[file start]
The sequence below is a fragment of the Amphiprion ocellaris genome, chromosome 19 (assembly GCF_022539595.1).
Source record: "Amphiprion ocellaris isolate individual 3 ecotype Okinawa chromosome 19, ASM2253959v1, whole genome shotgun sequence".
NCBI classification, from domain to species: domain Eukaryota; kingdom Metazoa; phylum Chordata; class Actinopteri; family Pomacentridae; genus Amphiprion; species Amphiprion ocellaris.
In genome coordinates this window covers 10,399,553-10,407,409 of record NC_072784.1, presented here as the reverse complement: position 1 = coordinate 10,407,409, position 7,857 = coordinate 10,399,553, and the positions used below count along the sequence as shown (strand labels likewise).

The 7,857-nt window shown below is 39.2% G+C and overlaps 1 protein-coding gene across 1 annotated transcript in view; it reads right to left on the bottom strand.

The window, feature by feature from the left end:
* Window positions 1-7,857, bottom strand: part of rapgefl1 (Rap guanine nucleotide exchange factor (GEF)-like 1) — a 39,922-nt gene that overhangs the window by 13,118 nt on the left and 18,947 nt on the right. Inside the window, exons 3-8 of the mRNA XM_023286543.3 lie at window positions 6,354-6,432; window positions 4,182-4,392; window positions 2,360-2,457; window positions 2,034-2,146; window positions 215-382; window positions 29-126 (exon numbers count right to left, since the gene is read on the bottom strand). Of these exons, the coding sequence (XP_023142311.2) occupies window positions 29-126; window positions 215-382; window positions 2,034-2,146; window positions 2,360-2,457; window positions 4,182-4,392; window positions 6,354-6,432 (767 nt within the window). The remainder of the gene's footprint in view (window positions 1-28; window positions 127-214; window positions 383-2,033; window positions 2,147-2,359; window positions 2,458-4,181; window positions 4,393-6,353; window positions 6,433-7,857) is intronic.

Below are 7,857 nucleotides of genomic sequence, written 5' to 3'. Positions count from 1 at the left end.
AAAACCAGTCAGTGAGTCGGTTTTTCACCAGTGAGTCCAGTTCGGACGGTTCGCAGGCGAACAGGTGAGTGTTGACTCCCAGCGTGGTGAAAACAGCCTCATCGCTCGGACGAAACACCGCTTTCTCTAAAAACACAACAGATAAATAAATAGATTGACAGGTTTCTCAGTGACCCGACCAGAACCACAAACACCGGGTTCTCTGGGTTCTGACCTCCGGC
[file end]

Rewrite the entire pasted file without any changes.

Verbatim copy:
The sequence below is a fragment of the Amphiprion ocellaris genome, chromosome 19 (assembly GCF_022539595.1).
Source record: "Amphiprion ocellaris isolate individual 3 ecotype Okinawa chromosome 19, ASM2253959v1, whole genome shotgun sequence".
NCBI classification, from domain to species: domain Eukaryota; kingdom Metazoa; phylum Chordata; class Actinopteri; family Pomacentridae; genus Amphiprion; species Amphiprion ocellaris.
In genome coordinates this window covers 10,399,553-10,407,409 of record NC_072784.1, presented here as the reverse complement: position 1 = coordinate 10,407,409, position 7,857 = coordinate 10,399,553, and the positions used below count along the sequence as shown (strand labels likewise).

The 7,857-nt window shown below is 39.2% G+C and overlaps 1 protein-coding gene across 1 annotated transcript in view; it reads right to left on the bottom strand.

The window, feature by feature from the left end:
* Window positions 1-7,857, bottom strand: part of rapgefl1 (Rap guanine nucleotide exchange factor (GEF)-like 1) — a 39,922-nt gene that overhangs the window by 13,118 nt on the left and 18,947 nt on the right. Inside the window, exons 3-8 of the mRNA XM_023286543.3 lie at window positions 6,354-6,432; window positions 4,182-4,392; window positions 2,360-2,457; window positions 2,034-2,146; window positions 215-382; window positions 29-126 (exon numbers count right to left, since the gene is read on the bottom strand). Of these exons, the coding sequence (XP_023142311.2) occupies window positions 29-126; window positions 215-382; window positions 2,034-2,146; window positions 2,360-2,457; window positions 4,182-4,392; window positions 6,354-6,432 (767 nt within the window). The remainder of the gene's footprint in view (window positions 1-28; window positions 127-214; window positions 383-2,033; window positions 2,147-2,359; window positions 2,458-4,181; window positions 4,393-6,353; window positions 6,433-7,857) is intronic.

Below are 7,857 nucleotides of genomic sequence, written 5' to 3'. Positions count from 1 at the left end.
AAAACCAGTCAGTGAGTCGGTTTTTCACCAGTGAGTCCAGTTCGGACGGTTCGCAGGCGAACAGGTGAGTGTTGACTCCCAGCGTGGTGAAAACAGCCTCATCGCTCGGACGAAACACCGCTTTCTCTAAAAACACAACAGATAAATAAATAGATTGACAGGTTTCTCAGTGACCCGACCAGAACCACAAACACCGGGTTCTCTGGGTTCTGACCTCCGGC